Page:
Add up all of the numbers from 1-100.

There is a story that has been told in many different ways of a young man named Carl Gauss who was assigned, along with all of his fellow students to do the above task. Most of the tellings of this story portray the teacher as drunk, tired, or simply wanting to keep his students busy. Then after just a couple of minutes, Carl astonished everyone by raising his hand and announcing the answer.

The age of information did not take off because we could use computers to make pretty spreadsheets or documents, it was because we could now be superheroes. The ability to calculate at lightning fast speeds changed what humans were able to do forever. We could now go to the moon or perform bank transactions instantaneously. We were on the brink of utopia, there was talk that computers would cut the workweek down to 20 hours a week (why it in fact increased is for another post, another time).

Computers are fast and if you can harness that power you can control the universe.

Gauss took a couple of minutes to discover that 1+100 = 101, 2+99 = 101, 3+98= 101, and so on creating 50 pairs of 101 and therefore the sum of the numbers from 1-100 was (50 x 101) = 5050. Ironically, a student could Google "Gauss 1-100 sum" then find, read, and understand in the same amount of time it took Gauss to do it from scratch. Isn't technology grand?

We can ask computers to do all kinds of things if we speak their language. In this case we will use the language Python.

If you have not downloaded it yet, here is the link: Python. I would encourage you to download version 2.7 as it is more widely compatible.

You can open Python through IDLE or the Command Prompt, it will work either way.

Before we get to our Gauss problem, lets initiate ourselves into the world of programming.

Type in the following: print('Hello World') so the command line looks like:

print('Hello World')

When you press enter, you will see the response.

Hello World

Congratulations, you and the computer are now on speaking terms. The print function will output to the screen anything you put inside its parenthesis.

Try this:

print(3+5)

We are going to leap ahead to looping. This is where the computer truly excels, when you can ask the computer to do something over and over and over again with accuracy and speed.

Lets say you wanted the computer to say 'Math is fun' 5 times.

for i in range(1,6): ... print('Math is fun')

Make sure you don't forget the colon, and then hit enter. On the next line Python you will see 3 dots. This means that you wish to create a "for loop". Hit the spacebar to indent 4 spaces to indicate what will be looped.

Hit enter twice, once to break out of the loop and another to run the program. Python will run through the loop 5 times (the range 1,6 means 1,2,3,4,5 and stop at 6) printing Math is Fun.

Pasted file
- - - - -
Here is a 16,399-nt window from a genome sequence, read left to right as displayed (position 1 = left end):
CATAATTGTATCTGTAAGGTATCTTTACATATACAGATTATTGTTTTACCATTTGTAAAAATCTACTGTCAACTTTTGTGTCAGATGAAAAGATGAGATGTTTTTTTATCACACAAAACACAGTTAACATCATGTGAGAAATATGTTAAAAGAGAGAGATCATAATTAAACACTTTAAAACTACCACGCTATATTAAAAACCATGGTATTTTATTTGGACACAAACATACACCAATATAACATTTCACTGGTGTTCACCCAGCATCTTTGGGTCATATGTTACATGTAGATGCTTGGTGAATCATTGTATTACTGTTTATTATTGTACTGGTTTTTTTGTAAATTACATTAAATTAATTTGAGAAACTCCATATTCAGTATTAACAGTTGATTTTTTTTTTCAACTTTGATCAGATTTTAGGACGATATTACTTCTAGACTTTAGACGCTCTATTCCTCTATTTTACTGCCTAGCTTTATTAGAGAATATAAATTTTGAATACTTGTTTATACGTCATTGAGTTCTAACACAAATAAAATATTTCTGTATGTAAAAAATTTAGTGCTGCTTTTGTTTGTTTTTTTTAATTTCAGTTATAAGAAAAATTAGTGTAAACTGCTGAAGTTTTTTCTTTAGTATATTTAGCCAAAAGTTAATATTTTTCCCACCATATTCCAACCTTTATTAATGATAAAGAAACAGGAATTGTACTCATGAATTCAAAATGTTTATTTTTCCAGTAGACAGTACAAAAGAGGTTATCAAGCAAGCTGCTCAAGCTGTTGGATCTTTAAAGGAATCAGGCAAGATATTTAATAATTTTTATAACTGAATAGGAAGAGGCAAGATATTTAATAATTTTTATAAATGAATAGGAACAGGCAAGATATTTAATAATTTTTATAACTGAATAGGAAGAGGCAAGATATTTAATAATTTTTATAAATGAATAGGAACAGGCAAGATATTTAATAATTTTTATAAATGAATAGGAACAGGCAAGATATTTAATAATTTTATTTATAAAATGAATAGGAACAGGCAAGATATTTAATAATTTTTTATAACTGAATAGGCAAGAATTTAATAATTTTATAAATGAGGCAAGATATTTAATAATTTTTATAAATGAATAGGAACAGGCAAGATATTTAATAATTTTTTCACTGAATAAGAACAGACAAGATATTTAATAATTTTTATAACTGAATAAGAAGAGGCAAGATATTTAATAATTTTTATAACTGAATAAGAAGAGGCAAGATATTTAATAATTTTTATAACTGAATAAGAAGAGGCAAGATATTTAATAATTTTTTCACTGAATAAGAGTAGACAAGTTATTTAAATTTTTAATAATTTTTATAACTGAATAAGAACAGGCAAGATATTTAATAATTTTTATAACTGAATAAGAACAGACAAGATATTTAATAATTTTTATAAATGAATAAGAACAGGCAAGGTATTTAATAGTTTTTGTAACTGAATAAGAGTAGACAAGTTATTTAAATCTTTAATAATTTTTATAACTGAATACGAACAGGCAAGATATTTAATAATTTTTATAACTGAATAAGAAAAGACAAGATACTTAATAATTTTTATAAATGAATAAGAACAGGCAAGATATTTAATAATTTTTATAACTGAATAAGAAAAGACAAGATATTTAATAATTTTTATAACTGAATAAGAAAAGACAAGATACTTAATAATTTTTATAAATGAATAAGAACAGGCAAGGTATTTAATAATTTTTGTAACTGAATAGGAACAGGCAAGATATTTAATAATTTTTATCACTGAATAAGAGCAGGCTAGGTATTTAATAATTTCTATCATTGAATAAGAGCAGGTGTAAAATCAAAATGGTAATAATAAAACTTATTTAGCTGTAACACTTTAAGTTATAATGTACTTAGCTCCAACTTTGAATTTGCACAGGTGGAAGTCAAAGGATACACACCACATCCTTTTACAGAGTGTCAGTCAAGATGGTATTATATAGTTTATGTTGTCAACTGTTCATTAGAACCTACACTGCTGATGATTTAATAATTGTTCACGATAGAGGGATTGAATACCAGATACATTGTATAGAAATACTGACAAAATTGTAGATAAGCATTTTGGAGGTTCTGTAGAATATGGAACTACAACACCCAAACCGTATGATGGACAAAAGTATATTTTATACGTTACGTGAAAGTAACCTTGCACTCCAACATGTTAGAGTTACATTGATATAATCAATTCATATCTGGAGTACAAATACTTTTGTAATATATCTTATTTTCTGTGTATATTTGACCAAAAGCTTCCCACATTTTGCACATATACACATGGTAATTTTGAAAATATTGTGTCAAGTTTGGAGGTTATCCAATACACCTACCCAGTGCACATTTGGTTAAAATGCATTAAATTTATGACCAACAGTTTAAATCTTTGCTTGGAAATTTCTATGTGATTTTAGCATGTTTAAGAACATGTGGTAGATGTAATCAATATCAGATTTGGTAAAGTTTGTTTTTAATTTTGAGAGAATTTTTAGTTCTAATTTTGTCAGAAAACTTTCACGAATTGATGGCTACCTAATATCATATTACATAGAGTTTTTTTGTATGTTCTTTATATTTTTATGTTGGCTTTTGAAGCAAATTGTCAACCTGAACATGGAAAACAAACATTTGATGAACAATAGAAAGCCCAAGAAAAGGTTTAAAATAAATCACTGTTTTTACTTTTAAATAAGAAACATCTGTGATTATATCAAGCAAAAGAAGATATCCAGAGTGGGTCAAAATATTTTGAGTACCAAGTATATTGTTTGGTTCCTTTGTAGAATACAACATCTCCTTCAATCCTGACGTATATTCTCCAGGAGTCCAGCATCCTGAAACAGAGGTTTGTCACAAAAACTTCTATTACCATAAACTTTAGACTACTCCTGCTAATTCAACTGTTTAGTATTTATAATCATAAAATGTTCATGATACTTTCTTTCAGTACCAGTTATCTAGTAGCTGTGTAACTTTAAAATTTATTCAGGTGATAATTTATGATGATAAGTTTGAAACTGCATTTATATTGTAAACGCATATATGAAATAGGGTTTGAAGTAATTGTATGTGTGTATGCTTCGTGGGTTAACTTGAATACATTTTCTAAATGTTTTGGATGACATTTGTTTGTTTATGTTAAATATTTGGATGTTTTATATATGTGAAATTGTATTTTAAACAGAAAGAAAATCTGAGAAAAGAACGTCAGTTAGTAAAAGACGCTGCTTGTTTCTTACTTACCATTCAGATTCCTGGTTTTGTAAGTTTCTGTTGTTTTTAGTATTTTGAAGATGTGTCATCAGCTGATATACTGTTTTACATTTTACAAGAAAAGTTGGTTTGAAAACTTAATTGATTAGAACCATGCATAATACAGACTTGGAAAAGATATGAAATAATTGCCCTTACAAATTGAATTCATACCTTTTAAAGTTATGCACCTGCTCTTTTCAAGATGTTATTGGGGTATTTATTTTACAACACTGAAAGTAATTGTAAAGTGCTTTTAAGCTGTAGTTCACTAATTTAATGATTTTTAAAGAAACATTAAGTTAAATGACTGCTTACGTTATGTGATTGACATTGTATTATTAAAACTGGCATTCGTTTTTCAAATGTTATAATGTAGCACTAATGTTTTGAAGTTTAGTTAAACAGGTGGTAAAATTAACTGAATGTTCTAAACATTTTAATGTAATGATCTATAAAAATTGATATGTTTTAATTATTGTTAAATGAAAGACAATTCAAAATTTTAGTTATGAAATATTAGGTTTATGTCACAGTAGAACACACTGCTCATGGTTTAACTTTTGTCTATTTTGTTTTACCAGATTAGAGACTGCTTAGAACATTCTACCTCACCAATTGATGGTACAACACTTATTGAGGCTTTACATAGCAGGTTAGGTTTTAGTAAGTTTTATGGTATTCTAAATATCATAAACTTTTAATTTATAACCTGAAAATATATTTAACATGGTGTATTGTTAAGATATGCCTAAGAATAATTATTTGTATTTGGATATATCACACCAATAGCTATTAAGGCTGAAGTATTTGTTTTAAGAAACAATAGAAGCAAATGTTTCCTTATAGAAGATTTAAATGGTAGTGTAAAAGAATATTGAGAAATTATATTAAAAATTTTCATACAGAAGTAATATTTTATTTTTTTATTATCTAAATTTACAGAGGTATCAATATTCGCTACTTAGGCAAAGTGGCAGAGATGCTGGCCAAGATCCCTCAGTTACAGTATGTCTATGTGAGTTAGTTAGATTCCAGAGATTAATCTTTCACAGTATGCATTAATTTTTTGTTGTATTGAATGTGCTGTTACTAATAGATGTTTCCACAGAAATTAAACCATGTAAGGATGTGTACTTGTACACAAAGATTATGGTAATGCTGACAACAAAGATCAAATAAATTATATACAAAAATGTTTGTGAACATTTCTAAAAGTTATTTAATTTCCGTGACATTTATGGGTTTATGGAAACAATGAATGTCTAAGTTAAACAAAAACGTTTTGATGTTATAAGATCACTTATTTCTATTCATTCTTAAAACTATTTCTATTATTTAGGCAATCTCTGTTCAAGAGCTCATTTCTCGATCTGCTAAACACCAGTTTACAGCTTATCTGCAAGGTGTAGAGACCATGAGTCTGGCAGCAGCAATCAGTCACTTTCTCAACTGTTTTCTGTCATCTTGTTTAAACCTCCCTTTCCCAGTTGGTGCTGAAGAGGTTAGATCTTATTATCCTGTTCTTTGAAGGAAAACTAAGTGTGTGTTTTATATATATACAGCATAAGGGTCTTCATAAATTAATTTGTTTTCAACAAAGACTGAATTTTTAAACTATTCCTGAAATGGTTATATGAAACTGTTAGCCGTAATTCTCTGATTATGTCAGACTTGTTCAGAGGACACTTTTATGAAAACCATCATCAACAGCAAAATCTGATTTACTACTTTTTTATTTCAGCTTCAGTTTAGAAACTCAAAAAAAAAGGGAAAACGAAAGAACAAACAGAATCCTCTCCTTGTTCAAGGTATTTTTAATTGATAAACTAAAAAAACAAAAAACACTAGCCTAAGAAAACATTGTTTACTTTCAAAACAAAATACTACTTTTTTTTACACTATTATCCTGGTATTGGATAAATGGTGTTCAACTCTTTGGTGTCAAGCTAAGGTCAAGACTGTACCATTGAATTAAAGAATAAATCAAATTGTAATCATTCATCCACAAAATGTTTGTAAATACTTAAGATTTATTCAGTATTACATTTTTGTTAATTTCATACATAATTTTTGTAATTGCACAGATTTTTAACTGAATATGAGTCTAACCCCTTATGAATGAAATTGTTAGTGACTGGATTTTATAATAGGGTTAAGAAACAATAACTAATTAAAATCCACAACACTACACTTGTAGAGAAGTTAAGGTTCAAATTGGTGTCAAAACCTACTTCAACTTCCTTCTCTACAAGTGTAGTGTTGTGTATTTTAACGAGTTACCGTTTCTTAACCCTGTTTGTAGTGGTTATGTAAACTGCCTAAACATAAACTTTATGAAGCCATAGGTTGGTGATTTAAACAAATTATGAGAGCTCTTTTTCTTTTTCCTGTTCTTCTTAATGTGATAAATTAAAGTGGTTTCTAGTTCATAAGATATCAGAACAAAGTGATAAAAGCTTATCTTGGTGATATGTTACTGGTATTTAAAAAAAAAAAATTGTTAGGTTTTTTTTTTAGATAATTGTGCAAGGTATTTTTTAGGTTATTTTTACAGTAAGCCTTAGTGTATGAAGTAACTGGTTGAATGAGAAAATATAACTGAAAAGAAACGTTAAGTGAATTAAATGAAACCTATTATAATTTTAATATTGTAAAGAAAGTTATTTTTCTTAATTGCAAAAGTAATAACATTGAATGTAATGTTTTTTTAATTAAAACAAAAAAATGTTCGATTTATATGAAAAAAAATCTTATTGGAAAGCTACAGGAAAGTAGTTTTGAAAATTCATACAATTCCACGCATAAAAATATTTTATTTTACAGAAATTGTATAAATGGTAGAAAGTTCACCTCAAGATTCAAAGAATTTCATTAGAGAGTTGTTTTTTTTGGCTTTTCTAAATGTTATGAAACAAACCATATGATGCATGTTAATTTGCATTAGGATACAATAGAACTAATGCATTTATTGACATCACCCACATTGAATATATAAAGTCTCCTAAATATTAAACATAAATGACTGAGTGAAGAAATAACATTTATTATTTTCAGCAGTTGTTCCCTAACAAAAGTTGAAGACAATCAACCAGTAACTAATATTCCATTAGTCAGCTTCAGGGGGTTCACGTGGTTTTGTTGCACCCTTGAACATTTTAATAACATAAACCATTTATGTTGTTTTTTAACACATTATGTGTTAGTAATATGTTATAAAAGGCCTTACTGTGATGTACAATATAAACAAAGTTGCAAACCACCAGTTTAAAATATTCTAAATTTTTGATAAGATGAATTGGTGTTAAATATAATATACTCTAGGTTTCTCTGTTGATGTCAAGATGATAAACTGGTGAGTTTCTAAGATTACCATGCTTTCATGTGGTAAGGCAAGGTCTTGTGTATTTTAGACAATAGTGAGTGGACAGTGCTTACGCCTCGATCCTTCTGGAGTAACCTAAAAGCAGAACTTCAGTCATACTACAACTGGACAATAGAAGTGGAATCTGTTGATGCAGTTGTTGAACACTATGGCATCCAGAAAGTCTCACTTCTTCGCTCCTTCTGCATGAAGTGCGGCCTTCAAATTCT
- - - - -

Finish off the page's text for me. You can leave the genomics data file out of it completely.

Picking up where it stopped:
Math is Fun

Math is Fun

Math is Fun

Math is Fun

Math is Fun

What you said was, "for every number in the range of 1-6, output to the screen Math is Fun".

Finally, regarding our Gauss situation. Lets create a variable, which we know from math stores a number.

answer = 0

Type that and hit enter. Now you have told the computer to set aside some memory with the number zero in a place called 'sum'.

Let's create the loop which will go through the numbers 1-100 and add them to the sum.

for answer in range(1,101): ... answer = answer + number

Hit enter twice, and you are done! In less than a second, the computer did what we could not have done in minutes or hours.

Hey wait, I don't see anything. Ahh, while the computer is finished, it has not told you anything, but that was because you never asked.

Type in print(sum) and see what the answer to all of the numbers from 1-100. Did you get 5050? Awesome!

Modify the program to add up all of the numbers from 1-1000 or have it print out the result of 10! (Factorial - the product of the numbers, e.g. 1*2*3*4*5, don't do this for a large number or your computer will run out of memory and crash!)

This is one way of using programming to save you time. Consider all of those bank transactions that were at one time done by hand or librarians who manually would catalog and find books on a particular subject. What about calculating the shortest way around the traffic jam on the freeway. The possibilities are truly limitless.

I will continue to provide some more examples but as you get more and more acquainted with programming languages like Python you can use your own creativity to adapt to your needs and interests as I have. As programming tends to be a teach yourself kind of thing, you will need to find what tutorials work best for you. If you prefer books, Amazon and other book stores have plenty. The number of tutorials online are at least twice as much. Many of my students benefit from YouTube Videos from authors like thenewboston.

Programming is an art, not just a science. If you are having problems installing, getting a program to work, hearing more of my recommendations for resources, helping you to create your own programs, or how to implement in the classroom; leave a comment or email me at phil@brokenairplane.com.